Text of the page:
This argument only flies if it is a policy that is applied unwaveringly in all our new builds - and given the two examples above, we know it isn't - and I am quite confident you will find more need of future capacity with OL (particularly if you get extensions north and westward - which is being put forward as the selling point and the impact of which is not publicly discussed, if even modelled) than other projects.

AoD

The OL is how all infra projects in this city should be designed. Just because we are wasting money elsewhere doesn't mean we need to waste it here.

I've complained multiple times how much of a waste the Eg West extension is in the respective thread. All elevated is the correct approach for that corridor.

Regarding capacity, projections have the OL at about 1/3 total capacity opening day. And the difference between the OL and TRs isn't as much as people make it out to be. We are talking about ~4,000PPHD here. The OL design capacity can carry more people than the Yonge Line does today. It's not a low capacity line, it's just *lower* than the TRs. The additional cost of achieving that 4,000PPHD, which again, is a marginal change, is much more than a marginal amount of money. It comes back to my points about diminishing returns and how this city too often doesn't properly weigh that.
 

innsertnamehere

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You keep suggesting I'm making statements I am not; and you keep saying ridiculous things that either aren't true or are grossly misleading.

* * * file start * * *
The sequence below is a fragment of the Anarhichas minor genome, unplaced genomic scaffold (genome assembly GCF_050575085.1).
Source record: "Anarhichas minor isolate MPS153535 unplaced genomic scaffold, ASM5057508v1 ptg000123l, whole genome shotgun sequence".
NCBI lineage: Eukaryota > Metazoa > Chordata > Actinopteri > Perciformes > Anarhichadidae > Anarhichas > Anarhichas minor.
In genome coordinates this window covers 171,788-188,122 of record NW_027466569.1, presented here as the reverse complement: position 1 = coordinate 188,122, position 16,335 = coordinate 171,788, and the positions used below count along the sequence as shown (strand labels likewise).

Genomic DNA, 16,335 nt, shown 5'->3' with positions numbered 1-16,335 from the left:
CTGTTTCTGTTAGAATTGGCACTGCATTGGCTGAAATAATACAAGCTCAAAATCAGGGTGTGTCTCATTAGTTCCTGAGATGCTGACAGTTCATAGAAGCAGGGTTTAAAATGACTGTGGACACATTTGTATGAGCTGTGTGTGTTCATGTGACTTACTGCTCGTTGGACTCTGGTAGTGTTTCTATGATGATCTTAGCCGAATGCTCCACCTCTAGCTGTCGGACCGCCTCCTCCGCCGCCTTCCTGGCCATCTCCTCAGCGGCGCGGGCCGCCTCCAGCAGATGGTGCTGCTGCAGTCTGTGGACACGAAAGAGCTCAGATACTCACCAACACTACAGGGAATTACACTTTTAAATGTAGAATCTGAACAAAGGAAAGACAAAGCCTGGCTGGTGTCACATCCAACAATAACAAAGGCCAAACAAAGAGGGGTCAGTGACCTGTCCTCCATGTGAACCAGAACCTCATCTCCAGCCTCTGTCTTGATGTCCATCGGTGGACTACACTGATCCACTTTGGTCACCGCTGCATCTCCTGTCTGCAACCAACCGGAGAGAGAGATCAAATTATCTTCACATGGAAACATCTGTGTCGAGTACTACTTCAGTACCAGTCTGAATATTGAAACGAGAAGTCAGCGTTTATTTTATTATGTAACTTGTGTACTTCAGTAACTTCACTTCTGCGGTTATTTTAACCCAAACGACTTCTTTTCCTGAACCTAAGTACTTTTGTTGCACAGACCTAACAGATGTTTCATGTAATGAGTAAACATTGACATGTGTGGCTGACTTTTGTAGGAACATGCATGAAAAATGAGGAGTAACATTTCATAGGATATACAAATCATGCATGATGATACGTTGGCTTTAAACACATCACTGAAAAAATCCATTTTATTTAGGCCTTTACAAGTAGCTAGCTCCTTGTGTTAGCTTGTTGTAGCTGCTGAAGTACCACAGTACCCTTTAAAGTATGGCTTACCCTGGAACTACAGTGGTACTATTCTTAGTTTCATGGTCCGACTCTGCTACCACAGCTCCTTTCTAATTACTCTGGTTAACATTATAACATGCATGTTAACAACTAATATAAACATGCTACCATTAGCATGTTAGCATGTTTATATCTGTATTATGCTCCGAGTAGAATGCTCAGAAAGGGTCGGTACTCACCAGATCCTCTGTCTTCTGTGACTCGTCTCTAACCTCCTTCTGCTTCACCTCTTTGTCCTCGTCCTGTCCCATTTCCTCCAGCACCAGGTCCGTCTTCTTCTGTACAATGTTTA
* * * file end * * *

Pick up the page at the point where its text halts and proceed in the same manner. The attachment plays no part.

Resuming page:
After this post, I won't engage further with you in this thread, because it will start degenerating into expletive-laced tirades.

Much as with your stubborn support for endless highways and sprawl; you don't sincerely debate; you stubbornly hold fast to indefensible positions. So be it. But it adds little to the quality of the discussion.

****

Parkdale's railway corridor is not at grade or above-grade to the residents of Parkdale.

The slopes and walls on the north side of the corridor project a large part of the noise Lakeward.

Residents do still complain, but the noise of the Gardiner is already there, and there is little to be done, except cover over the corridor, which, the City did study some time ago.

The original residents from what was once an affluent area are long gone, and many of the nice old homes were bulldozed for the mediocre apartments present today; while others spent decades as rooming houses.

The corridor in that location, in conjunction with the Gardiner made the waterfront there far less accessible and the combined choice entirely regrettable.

Its another terrible, off-point example that has no place in a cogent debate.

I was discussing the Georgetown corridor, which has 8 tracks and is roughly comparable to this corridor, in the northern portion of Parkdale along Queen St. Apologies for the mis-communication.

The real barrier in south Parkdale is the Gardiner, specifically the Jameson interchange, which is terribly designed. Crossing Dufferin St to access the waterfront is relatively unobtrusive.

I may have extrapolated a bit with my initial statement, but it was trying to draw a parallel between different infrastructure projects and what are considered acceptable impacts. My points regarding marginal impacts and how it's problematic that many people see the solution to solving a $20 million problem is to spend $1 billion stand.